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Agra, India

Day 195: Country #20.1

In addition to the sub $5 Delhi Tour, I got a combo discount for a $10 day long Agra tour from Delhi. This time, someone came to the hostel in the early morning to walk me to a gathering point a few blocks away. Again, I wasn’t exactly sure what was going on after the escort abandoned me, but other people slowly trickled in and out, going to various buses, but I was not pulled for a while.

Eventually, someone took me to a big bus and sits me next to another foreign traveler who was a little sick, but forced himself to take the tour since it was his last day in India. Shortly after departing, they ask one of us to switch buses. I opted to go and ended up getting a better vehicle.

Then the bus pulls up to a gas station for a bathroom break. I was glad I switched buses because I got a seat closer to the front, which allowed me to get off and use the bathroom sooner. Shortly after I got back on, the bus honked and started driving away as people ran to catch up and hop on, as if it were some local bus! Indian time didn’t apply today, so I needed to stay on schedule or be left behind.

Our first stop was Agra Fort, a huge palace complex fortified by red brick walls. I deemed the foreigner price a bit too steep and instead explored the surrounding area because the level of poverty seemed unusually extreme given the wealth that should have been generated by Agra’s historic attractions.

For lunch, our next stop, I had a quick buffet meal then took a look around outside and it occurred to me how different maintained building interiors look compared to the outside and streets. I didn’t venture too far, but managed to find a newspaper to stay busy for parts of the bus ride.

After lunch, we were introduced to some sweet desserts at a nearby souvenir shop then headed to the Taj Mahal. What people might not know is that the bus stop is quite far from the Taj Mahal and you have to walk through a gauntlet of shops. There are also other things you can do like visit the Taj Nature Walk, which is a separate park with hiking trail that leads up some hills where you can get a clear view of the Taj Mahal through the tree line.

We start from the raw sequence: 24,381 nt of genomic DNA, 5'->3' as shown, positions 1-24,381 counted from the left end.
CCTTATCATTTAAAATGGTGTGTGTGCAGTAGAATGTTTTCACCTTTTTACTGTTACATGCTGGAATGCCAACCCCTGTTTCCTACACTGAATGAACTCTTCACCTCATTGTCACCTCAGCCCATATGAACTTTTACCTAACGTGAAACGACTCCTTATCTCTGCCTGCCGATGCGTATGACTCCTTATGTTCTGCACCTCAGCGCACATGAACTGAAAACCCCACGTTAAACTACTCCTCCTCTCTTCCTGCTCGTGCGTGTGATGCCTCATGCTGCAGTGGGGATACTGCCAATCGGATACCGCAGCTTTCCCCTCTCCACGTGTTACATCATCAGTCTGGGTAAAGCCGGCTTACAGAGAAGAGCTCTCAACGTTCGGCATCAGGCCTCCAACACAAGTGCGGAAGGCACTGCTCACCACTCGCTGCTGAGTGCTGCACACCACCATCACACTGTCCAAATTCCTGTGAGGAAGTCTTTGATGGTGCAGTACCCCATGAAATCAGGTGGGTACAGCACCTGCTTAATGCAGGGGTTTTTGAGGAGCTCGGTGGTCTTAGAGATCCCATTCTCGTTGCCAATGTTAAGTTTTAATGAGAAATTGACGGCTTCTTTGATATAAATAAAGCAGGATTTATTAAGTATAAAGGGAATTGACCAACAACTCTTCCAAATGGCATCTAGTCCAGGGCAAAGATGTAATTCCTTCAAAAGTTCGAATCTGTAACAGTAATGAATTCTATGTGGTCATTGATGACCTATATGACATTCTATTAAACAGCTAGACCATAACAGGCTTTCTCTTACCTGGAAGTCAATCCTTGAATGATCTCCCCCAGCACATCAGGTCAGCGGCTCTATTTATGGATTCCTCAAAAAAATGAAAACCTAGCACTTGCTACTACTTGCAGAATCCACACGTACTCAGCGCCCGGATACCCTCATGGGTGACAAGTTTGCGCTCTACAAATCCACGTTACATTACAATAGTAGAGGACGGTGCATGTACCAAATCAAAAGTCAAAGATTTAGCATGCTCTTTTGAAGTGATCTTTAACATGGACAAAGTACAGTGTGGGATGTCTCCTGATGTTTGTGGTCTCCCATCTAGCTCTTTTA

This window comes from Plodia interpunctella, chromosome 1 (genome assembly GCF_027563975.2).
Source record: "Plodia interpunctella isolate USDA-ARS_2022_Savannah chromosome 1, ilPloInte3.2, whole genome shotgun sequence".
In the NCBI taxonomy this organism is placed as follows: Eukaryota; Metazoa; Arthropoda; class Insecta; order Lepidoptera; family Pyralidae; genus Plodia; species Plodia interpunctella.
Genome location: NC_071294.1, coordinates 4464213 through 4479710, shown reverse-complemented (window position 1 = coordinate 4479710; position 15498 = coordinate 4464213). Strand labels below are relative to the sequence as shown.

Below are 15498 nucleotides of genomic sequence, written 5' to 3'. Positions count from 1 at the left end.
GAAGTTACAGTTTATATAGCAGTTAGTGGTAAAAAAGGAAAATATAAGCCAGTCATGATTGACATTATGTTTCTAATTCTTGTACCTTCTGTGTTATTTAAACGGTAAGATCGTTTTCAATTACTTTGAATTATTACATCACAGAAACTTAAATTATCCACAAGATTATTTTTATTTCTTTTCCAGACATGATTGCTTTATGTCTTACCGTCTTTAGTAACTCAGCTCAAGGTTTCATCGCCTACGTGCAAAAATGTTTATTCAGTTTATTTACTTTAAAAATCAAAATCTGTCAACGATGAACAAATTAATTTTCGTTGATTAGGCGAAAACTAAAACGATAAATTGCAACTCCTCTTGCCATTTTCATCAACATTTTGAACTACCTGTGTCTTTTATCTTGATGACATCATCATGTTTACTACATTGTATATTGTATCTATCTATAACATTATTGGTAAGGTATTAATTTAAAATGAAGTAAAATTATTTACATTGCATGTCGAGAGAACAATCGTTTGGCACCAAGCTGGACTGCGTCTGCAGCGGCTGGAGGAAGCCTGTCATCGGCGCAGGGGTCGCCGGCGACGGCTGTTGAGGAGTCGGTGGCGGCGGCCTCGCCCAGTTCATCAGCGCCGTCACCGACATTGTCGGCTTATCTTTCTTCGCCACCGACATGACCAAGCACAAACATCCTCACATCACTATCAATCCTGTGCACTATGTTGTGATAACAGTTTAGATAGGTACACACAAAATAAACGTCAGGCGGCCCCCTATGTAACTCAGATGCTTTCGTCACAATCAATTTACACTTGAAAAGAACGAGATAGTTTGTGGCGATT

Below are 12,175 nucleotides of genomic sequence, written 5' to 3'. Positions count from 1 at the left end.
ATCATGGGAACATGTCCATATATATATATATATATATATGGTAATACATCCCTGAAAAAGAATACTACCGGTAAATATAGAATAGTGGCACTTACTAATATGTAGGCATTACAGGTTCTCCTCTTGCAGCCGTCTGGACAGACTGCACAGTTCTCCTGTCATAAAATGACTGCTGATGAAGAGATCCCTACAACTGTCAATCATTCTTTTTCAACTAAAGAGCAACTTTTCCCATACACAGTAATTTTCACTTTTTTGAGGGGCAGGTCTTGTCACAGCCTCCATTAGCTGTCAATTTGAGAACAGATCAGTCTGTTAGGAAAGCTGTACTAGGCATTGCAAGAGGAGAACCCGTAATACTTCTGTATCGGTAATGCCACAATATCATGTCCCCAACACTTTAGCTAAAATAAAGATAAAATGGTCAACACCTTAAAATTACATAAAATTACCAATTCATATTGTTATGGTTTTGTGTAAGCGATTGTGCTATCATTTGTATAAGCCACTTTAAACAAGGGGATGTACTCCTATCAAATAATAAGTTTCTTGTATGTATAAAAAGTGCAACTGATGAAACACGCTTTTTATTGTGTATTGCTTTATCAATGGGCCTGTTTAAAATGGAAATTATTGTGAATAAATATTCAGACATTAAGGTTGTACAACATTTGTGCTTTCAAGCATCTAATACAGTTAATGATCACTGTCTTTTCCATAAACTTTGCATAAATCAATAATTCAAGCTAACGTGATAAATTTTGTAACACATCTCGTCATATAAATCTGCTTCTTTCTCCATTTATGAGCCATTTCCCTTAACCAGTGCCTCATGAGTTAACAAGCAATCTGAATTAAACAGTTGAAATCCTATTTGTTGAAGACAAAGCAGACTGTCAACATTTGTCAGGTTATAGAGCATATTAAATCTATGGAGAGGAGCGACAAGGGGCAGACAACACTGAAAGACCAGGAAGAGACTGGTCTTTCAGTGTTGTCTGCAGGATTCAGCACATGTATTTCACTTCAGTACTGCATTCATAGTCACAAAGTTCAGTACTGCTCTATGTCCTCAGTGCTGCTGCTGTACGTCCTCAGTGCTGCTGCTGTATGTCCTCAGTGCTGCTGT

Once I reached the Taj Mahal entrance, I cut to the right and walked along the exterior walls to the river where I met another tourist that also wasn’t a fan of the 25x foreigner pricing. To be honest, I expect to return to India and visit these attractions in the future and hope they’ll be equitably priced then, so missing Agra Fort and Taj Mahal within the scope of my long adventure wasn’t a big deal.

People slowly trickled back to the bus very late, but this time the bus didn’t try to leave anyone behind. We got on the road toward Delhi, but instead of going back the bus detours on a small road and takes us to dinner outside a small town in the middle of nowhere. I met an old man from Hyderabad at dinner and he offered me some coffee candies, which were useful because after dinner it was already dark outside, but the bus drove into the center of the town and everyone got off. I didn’t expect the tour to continue through the night, but followed the group as we weaved through the narrow streets, stopping at different temples and singing (or chanting).

Our final stop was Sri Krishna Nidhivan, the childhood home of Krishna, a major diety in Hinduism, where I participated in some ceremonies that involved walking around a statue, singing, and giving tithes to priests as they briefly revealed a Krishna statue. It was a really interesting experience, which unfortunately I did not fully comprehend.

After the celebration of sorts, everyone went back to the bus and stood around a bit, buying a milk drink to end the day. It looked really good, but I didn’t want to risk getting sick. Then I noticed that every person threw their terra-cotta cup on the ground to break after finishing their drink. Most, but not all cups broke. Were people being lazy? Were the cups that poor quality? Why not recycle and reuse the cups? It seemed really odd to me, especially after I noticed a young girl intentionally stomp on her cup to break it when it didn’t break upon dropping.

But I guess maybe it’s a tradition that formed around a hygienic behavior because sharing dairy based drinks in hot climates could spread disease quickly.

We returned around 1am, and I didn’t get back to the hostel until past 2am, making it by far my longest tour ever, but totally worth the experience, especially for less than $10.


Even if you’ve been exposed to a lot of different pathogens and have a boosted immune system, you can still get sick if you sit next to a sick person. I always carry a small Asian style mask just in case.

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